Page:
1.10. Input and Output — Hands-on Python Tutorial for Python 3, In the program this value is assigned to the variable person, for use later. Without the prompt, the user would not know what was happening, and the If you add a final field, sep='' , in the print function in , you get the We use this as an analogy: Python has a similar construction, better called � Python Version Note: Should you find yourself working with Python 2.x code, you might bump into a slight difference in the input functions between Python versions 2 and 3. raw_input() in Python 2 reads input from the keyboard and returns it. raw_input() in Python 2 behaves just like input() in Python 3, as described above.

Variables and scope — Object-Oriented Programming in Python 1 , To define a new variable in Python, we simply assign a value to a label. As we saw in the previous sections, the assignment operator in Python is a single us express it more cleanly, without having to write the name of the variable twice: When we call the function, the print statement inside outputs 3 – but why does the � @RCross In Python 2, this is indeed true – Unicode strings will be encoded using sys.stdout.encoding when printing them. So you will need to use u'Elys\xe9e'.encode(sys.stdout.encoding) to get the equivalent of what print is doing.

7. Input and Output — Python 3.8.5 documentation, You'll still use { and } to mark where a variable will be substituted and can provide When you don't need fancy output but just want a quick display of some variables for Formatted string literals (also called f-strings for short) let you include the value of import math >>> print(f'The value of pi is approximately { math.pi:.3f}. You can also include something in your code which won't be compiled and your computer will simply ignore that while running your code. Comments are written to make our code more readable. Comments are written after '#'. Comments written after '#' are single line comments. New line will not be a part of the comment. Python 2; Python 3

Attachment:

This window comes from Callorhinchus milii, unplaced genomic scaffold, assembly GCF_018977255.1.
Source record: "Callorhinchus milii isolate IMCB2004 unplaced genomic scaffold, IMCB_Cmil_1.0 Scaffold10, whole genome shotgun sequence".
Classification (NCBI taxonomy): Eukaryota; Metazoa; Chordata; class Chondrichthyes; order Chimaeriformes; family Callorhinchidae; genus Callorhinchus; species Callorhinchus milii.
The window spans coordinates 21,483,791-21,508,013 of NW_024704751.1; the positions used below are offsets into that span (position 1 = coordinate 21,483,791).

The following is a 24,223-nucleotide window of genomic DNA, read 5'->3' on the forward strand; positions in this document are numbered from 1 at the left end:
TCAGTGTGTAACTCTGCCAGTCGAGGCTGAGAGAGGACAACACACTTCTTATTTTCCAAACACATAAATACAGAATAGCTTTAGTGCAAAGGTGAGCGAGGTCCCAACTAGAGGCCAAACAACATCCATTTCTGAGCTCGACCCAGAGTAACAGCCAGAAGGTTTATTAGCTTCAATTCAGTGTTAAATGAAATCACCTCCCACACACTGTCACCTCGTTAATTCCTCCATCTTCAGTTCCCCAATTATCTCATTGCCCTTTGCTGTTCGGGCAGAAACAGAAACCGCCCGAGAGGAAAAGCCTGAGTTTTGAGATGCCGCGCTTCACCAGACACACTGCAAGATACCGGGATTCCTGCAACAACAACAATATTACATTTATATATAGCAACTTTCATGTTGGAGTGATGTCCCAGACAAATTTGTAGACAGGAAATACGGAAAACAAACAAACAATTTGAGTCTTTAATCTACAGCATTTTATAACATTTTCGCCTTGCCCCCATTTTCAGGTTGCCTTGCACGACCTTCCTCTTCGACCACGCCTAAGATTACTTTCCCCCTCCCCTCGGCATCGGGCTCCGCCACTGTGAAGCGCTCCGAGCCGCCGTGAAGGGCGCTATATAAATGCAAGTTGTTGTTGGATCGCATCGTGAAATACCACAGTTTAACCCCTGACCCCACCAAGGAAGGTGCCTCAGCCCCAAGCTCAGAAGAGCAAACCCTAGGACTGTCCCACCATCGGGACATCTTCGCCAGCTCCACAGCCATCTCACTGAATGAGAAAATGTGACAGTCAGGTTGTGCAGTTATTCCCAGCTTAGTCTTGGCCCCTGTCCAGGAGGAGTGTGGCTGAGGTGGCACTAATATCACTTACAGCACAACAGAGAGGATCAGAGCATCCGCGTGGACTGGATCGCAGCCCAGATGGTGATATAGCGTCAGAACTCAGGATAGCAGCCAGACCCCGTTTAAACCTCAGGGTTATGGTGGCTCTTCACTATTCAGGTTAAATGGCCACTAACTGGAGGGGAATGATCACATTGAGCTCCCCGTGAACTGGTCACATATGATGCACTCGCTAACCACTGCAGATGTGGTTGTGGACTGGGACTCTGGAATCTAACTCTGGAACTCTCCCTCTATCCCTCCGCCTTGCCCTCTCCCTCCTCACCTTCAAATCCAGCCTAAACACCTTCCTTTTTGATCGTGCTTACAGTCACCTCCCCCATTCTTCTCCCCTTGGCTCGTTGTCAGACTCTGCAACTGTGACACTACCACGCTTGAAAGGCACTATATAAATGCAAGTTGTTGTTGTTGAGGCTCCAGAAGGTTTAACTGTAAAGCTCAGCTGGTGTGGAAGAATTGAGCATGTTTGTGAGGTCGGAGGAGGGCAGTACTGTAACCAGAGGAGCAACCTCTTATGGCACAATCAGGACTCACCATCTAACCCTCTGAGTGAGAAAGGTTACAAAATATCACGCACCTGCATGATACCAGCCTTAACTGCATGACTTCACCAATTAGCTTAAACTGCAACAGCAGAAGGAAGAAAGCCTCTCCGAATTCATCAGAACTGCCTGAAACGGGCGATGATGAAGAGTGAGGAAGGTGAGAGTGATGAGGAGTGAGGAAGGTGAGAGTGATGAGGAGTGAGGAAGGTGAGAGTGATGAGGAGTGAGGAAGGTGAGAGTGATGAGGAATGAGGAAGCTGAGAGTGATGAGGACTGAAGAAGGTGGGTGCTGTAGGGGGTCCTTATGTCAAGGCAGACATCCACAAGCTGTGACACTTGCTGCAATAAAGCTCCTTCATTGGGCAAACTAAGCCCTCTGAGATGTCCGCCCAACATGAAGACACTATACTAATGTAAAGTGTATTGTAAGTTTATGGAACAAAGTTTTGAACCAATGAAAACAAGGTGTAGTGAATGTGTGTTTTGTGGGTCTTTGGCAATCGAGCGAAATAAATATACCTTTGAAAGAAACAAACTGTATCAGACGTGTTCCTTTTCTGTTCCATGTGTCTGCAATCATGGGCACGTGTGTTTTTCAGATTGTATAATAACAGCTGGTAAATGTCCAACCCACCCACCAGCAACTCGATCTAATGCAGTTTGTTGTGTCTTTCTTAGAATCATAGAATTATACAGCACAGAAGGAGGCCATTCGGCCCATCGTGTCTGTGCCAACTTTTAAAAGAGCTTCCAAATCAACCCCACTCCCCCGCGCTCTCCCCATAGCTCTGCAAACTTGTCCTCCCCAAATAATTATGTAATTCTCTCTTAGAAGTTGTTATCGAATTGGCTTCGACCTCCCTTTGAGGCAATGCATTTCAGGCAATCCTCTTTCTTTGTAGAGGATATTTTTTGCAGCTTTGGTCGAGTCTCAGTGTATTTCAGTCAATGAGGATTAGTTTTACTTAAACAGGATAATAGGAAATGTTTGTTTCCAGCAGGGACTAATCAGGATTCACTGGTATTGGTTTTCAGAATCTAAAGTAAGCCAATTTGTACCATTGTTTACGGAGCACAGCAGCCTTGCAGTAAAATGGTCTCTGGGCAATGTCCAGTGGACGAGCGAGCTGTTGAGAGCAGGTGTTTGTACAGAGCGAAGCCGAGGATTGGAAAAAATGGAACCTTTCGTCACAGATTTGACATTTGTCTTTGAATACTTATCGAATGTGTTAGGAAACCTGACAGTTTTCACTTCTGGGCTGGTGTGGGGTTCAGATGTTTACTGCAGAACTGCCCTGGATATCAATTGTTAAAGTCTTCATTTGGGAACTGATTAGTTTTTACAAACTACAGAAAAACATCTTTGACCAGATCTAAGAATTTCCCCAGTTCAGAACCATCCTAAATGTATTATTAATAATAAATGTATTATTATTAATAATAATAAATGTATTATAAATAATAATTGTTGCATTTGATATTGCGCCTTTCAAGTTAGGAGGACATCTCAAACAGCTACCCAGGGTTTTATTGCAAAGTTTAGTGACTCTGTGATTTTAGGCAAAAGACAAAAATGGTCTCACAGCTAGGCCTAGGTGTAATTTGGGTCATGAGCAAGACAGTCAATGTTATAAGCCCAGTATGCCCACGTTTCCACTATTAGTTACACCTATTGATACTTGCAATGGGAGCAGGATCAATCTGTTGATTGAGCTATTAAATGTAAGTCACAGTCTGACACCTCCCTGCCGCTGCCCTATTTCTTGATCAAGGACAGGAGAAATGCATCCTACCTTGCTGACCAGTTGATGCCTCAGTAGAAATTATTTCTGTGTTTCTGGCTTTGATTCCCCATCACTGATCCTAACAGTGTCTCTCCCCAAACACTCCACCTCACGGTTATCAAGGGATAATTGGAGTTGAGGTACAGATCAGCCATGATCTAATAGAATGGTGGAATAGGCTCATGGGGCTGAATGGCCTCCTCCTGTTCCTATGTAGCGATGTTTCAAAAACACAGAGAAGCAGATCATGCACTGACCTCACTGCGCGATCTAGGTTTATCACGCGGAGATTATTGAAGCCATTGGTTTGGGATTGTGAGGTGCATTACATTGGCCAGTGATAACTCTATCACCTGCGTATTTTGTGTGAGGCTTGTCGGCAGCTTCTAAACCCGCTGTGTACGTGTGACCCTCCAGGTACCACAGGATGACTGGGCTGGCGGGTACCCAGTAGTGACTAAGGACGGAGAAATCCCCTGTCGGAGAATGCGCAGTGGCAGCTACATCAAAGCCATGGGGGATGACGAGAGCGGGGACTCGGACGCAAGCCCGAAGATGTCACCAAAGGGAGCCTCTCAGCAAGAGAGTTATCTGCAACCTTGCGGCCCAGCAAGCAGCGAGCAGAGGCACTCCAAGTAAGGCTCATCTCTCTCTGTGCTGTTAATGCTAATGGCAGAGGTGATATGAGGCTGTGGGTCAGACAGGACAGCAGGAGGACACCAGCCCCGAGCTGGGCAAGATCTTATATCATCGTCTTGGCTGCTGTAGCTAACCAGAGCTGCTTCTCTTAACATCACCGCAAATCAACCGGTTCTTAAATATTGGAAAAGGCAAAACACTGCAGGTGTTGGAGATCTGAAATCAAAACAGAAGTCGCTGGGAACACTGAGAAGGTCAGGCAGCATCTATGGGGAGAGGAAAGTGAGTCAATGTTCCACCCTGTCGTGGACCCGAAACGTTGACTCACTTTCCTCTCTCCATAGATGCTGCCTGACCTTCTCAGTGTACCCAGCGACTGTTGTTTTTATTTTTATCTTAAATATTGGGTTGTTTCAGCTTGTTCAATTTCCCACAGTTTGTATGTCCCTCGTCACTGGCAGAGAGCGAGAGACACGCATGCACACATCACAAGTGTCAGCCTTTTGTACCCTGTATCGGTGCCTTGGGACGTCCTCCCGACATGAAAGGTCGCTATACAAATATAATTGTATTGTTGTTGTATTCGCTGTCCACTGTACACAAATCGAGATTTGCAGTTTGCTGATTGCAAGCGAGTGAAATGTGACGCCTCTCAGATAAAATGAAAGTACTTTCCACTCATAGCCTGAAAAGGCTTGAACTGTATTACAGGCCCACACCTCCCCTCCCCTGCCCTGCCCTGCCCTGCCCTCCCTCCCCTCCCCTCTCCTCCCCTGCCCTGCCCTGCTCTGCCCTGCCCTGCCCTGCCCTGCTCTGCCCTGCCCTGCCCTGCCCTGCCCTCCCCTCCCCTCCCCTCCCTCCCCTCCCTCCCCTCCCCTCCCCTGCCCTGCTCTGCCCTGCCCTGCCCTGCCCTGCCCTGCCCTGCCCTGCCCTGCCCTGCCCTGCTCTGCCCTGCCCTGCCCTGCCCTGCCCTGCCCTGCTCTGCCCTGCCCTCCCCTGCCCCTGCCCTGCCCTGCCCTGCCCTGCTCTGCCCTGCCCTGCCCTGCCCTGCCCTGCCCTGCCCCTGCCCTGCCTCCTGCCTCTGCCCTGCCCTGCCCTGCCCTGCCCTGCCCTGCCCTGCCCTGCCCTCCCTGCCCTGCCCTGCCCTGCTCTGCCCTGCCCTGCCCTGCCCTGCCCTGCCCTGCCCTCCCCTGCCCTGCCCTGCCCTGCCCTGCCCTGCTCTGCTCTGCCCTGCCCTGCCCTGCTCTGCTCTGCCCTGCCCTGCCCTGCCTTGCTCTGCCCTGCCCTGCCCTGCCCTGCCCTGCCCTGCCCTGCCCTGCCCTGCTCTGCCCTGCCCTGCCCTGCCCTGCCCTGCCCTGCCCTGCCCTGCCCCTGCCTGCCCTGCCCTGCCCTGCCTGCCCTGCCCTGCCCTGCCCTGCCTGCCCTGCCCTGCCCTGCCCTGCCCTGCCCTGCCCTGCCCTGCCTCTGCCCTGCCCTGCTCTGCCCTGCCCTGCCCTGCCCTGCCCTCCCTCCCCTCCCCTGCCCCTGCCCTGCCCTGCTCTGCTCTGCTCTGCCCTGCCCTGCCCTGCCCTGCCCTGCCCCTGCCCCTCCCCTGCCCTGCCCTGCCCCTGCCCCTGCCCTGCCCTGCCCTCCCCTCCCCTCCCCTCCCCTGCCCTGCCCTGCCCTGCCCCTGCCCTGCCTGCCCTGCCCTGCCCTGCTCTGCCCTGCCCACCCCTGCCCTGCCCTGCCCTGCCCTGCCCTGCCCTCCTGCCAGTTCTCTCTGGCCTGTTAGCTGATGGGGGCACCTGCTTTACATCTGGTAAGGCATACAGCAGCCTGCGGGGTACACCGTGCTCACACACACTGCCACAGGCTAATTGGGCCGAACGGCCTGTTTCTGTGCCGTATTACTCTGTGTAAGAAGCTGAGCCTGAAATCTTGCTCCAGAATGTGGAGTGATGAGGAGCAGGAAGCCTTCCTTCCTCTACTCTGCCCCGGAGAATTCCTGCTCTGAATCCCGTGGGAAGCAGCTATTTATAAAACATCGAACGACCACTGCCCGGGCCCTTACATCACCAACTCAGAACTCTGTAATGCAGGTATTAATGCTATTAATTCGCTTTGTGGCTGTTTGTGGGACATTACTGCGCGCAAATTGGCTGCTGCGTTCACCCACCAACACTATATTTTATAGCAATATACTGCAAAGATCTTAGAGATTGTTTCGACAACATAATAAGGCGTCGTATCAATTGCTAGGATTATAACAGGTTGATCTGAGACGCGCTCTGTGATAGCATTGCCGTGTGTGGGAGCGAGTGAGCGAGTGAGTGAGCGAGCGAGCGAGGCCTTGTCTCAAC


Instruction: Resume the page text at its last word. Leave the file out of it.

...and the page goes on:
• The returned value.
  • It's just the behavior of the interactive interpreter; the result of any expression is written to standard output. Nothing similar happens when you run a script outside of the interactive interpreter.
  • in an interactive interpreter, the REPL, you get essentially print(repr(whatever)), it's just printing, that is what a REPL is, a read, evaluate, print, loop
  • This isn't restricted to variables; type any expression at the prompt, and its value is printed to standard output. (The exception being an expression that evaluates to None; in that case, nothing is shown.)
  • @James, for something like print(a) I would say "I print the variable a". For typing a by itself would it be correct to say "I return the variable a"? Or something else?
  • For print(a) I would say "I print the variable a". For typing a by itself would it be correct to say "I implicitly print the variable a"? Or something else? Is there Python documentation that discusses this?
  • @NicScozzaro I can't say honestly that I've ever differentiated between whether an expression was explicitly or implicitly printed. It rarely (if ever?) matters. I'd just say "a was printed out".
  • It matters to me because for example, if you print a dataframe vs implicitly print a dataframe in Jupyter Notebook you get different results. The latter is nicely printed as a table. I'm just looking for the correct term to refer to this, since it's not printing.
  • @NicScozzaro Ah, that would likely be a difference in whether or not the object's __repr__ method was called. Your console might not properly call __repr__ if it's printing out differently. That method defines how objects are printed nicely.
  • print calls __str__, not __repr__.
  • Interesting. From the documentation,, repr is the "official" string representation while str is the "informal" string representation. Your answer seems the most correct to me, but I'm still not clear what terminology to use to refer to one vs the other succinctly though.